Site Update: Barren Island wetland restoration project
Published November 01, 2011
In the spring of 2001, the National Aquarium’s Conservation Team (ACT!) set foot on Barren Island for the first time, with the goal of restoring 7 acres of wetland habitat with the help of 350 volunteers.
Although now part of the Chesapeake Marshlands National Wildlife Refuge Complex, Barren Island was once a thriving community that, in the early 1900s, even had its own church and local store.
In 2001, the only structure left to greet volunteers was the hunting lodge, which also appeared to be giving in to the elements. By the next year, when ACT! returned, they would be greeted by only remnants of a foundation where the lodge once stood.
Over the last 10 years, ACT! and our project partners have restored a total of 26 acres of wetland habitat on Barren Island. Project partners, school students, and community volunteers have dedicated a total of 9,957 hours to rebuilding this island, creating a sanctuary for migratory birds and other native wildlife.
An island once “barren” by erosion now thrives with wildlife and vegetation. Volunteers enjoy returning to observe past sites they helped restore. When surveyed, many volunteers commented, “I never knew grasses would grow and spread so quickly!”
Each year, staff from the Aquarium and U.S. Fish and Wildlife Service visit the island to monitor the success of the plantings. This year's annual fall monitoring trip took place in October, when all six restoration sites were photographed. Monitoring methods generally include taking topography readings to determine if the island has gained or lost land, recording vegetation data to determine plant diversity, and taking photos to give a time-lapse snapshot of the sites.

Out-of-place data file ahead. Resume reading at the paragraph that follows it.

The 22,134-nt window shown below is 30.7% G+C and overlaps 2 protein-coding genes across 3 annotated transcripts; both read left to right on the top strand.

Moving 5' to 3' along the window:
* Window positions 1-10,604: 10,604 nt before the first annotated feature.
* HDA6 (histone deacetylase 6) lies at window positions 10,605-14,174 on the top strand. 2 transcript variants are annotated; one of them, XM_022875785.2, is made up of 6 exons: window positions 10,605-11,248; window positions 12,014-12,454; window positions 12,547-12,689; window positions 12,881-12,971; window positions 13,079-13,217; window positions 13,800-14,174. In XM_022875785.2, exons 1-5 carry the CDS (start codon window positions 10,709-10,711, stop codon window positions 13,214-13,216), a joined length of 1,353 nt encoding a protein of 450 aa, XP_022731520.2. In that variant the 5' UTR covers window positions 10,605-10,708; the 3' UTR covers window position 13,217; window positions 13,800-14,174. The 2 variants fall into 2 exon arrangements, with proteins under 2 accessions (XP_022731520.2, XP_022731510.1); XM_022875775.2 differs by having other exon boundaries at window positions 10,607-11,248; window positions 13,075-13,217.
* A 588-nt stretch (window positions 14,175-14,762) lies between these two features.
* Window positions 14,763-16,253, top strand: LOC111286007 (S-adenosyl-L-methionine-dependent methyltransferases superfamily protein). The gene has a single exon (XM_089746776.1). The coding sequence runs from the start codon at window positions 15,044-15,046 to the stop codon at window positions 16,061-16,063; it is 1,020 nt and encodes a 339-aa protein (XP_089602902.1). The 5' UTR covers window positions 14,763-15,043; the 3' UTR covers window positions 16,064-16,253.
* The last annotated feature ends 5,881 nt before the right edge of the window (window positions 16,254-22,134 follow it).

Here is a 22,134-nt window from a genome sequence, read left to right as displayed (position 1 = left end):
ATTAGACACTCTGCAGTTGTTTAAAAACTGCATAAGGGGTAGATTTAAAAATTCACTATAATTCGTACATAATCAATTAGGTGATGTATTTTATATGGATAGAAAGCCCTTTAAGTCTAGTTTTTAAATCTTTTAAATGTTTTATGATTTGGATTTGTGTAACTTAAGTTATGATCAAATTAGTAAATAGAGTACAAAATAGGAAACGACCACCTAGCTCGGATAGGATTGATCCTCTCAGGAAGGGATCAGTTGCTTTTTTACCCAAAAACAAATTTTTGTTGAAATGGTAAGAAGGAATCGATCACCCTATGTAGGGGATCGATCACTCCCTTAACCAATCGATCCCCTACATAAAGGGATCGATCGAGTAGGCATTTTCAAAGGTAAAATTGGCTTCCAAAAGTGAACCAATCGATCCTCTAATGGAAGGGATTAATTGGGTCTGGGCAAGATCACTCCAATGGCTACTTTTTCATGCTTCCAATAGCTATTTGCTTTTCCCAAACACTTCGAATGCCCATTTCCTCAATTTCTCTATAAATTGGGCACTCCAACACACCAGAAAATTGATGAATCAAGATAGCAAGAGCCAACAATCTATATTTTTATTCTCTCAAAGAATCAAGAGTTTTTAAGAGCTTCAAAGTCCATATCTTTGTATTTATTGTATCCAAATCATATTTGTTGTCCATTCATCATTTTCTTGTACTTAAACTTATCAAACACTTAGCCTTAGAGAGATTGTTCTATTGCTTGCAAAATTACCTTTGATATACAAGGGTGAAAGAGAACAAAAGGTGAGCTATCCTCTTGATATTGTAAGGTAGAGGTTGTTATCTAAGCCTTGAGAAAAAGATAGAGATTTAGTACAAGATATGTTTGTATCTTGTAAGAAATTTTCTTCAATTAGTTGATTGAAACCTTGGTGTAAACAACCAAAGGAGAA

During the 2011 monitoring trip, it was apparent the island is doing very well. Although there was some scalloping observed along the western coast between the bulkheads, much of the island has not lost land. In addition, vegetation from the 2009 restoration has spread to areas of the site that were unplanted and bare.
With their flourishing vegetation and hints of resident wildlife (fox and raccoon prints, turtle nests, horseshoe crab molts, etc.), sites have become so successful they are almost unrecognizable!
Project partners are pleased with the results of the last 10 years. As funds become available, additional areas of the island will be restored. The Barren Island restoration project is a collaboration among the National Aquarium, U.S. Fish and Wildlife Service, U.S. Army Corps of Engineers, and Friends of Blackwater.
Deep inside the Institute of Marine and Environmental Technology (IMET) building, the National Aquarium runs a little-known lab. Here we carry out the propagation of jellies, many of which later end up on exhibit in Jellies Invasion. Read on for a peek into the process!
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Picture this: You’ve just spent a wonderful, late summer week on Cape Cod, swimming in the ocean and enjoying the sunshine with friends and family. As fall sets in, you know it’s time to head home. You get on the highway, but something strange happens … despite driving for hours, you end up back where you started. You feel sluggish, confused and exhausted. If you were a turtle, you just might be cold-stunned.
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